From Bloomberg News;
Chesapeake Energy, facing claims by mineral-rights holders in multiple states over canceled oil and gas lease offers, lost a bid Wednesday to reverse a $19.7 million judgment to a Texas lease owner.
Chesapeake wrongly canceled an agreement to buy drilling rights held by the family-owned Peak Energy Corp., the 5th U.S. Circuit Court of Appeals in New Orleans ruled.
The panel upheld a 2011 decision by U.S. District Judge John Ward in Marshall, awarding Plano-based Peak $19.7 million.
Peak said Oklahoma City-based Chesapeake breached a contract and abandoned the deal as gas prices plummeted. Ward said a letter of intent signed by both sides is a valid contract. Chesapeake asked the court to reverse that finding.
"The absence of closing documents does not necessarily make an agreement nonbinding," the appeals court said. "This agreement is enforceable."
Michael Kehs, a Chesapeake spokesman, declined to comment on the ruling.
Claims similar to Peak's have been filed in federal and state courts by hundreds of landowners in states including Pennsylvania, Michigan and Texas.
Those suing typically say that Chesapeake offered top prices, including sign-up bonuses, only to walk away from agreements when gas prices dropped or shale formations proved less profitable to develop than projected.
Chesapeake lost a separate lawsuit July 10 in Houston, when a federal judge ordered the company to pay more than $100 million to holders of three leases. The plaintiffs, Texas energy companies unrelated to Peak, sued Chesapeake in November 2008 for failing to complete the purchase of three gas leases that the producer began negotiating that June, before energy prices plunged as much as 50 percent.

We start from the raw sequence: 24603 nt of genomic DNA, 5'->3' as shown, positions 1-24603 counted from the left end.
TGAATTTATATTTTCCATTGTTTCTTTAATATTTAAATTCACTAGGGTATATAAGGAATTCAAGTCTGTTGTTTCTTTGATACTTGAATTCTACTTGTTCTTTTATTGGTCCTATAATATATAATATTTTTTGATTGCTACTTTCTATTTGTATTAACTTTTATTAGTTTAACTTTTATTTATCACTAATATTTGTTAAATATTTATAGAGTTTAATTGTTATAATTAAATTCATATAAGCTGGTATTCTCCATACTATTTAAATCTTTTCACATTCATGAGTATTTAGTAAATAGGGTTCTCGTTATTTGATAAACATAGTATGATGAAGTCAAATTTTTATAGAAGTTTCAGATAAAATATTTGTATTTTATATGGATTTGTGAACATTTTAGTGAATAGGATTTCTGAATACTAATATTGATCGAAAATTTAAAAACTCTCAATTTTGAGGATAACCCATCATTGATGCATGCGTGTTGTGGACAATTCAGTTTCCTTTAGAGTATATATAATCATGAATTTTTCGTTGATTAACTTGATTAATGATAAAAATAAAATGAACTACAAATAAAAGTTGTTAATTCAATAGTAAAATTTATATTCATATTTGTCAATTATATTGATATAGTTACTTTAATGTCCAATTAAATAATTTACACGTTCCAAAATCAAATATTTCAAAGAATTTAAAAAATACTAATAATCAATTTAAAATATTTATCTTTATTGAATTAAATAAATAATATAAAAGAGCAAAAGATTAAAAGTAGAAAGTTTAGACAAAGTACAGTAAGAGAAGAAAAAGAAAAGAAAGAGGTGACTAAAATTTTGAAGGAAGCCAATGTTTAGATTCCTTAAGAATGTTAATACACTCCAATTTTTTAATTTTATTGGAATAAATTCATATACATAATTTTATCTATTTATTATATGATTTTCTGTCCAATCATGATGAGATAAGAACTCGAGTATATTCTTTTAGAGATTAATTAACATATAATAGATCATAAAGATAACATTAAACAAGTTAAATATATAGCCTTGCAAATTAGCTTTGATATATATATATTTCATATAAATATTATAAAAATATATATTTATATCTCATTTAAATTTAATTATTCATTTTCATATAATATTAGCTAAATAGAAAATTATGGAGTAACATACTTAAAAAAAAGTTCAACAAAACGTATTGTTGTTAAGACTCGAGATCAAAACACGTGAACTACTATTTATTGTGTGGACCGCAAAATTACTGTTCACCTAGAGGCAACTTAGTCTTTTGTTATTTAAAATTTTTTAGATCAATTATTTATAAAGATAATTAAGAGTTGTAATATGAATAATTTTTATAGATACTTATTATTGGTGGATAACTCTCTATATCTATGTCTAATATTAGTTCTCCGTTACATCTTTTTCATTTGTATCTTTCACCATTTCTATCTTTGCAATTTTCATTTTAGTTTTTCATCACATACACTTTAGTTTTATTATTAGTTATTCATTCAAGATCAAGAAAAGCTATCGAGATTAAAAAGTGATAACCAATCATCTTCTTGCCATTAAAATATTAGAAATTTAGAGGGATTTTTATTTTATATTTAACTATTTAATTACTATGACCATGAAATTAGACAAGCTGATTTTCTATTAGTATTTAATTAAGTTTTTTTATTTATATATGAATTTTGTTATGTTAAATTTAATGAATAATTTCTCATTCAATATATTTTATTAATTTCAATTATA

"This is a big loss for Chesapeake and will have ramifications across the U.S.," said Anthony Sabino, a law professor at St. John's University in New York who specializes in complex litigation and oil-and-gas law.
The federal appeals court in New Orleans covers Texas, Louisiana and Mississippi, "a huge portion of the oil patch," and is often given deference by other courts on cases involving the industry, Sabino said.
"It is unlikely that the Supreme Court will review this, so the 5th Circuit's decision will be final," he said. In arguing similar lawsuits, "lawyers for Chesapeake will have to distinguish this case and why it doesn't apply," he said.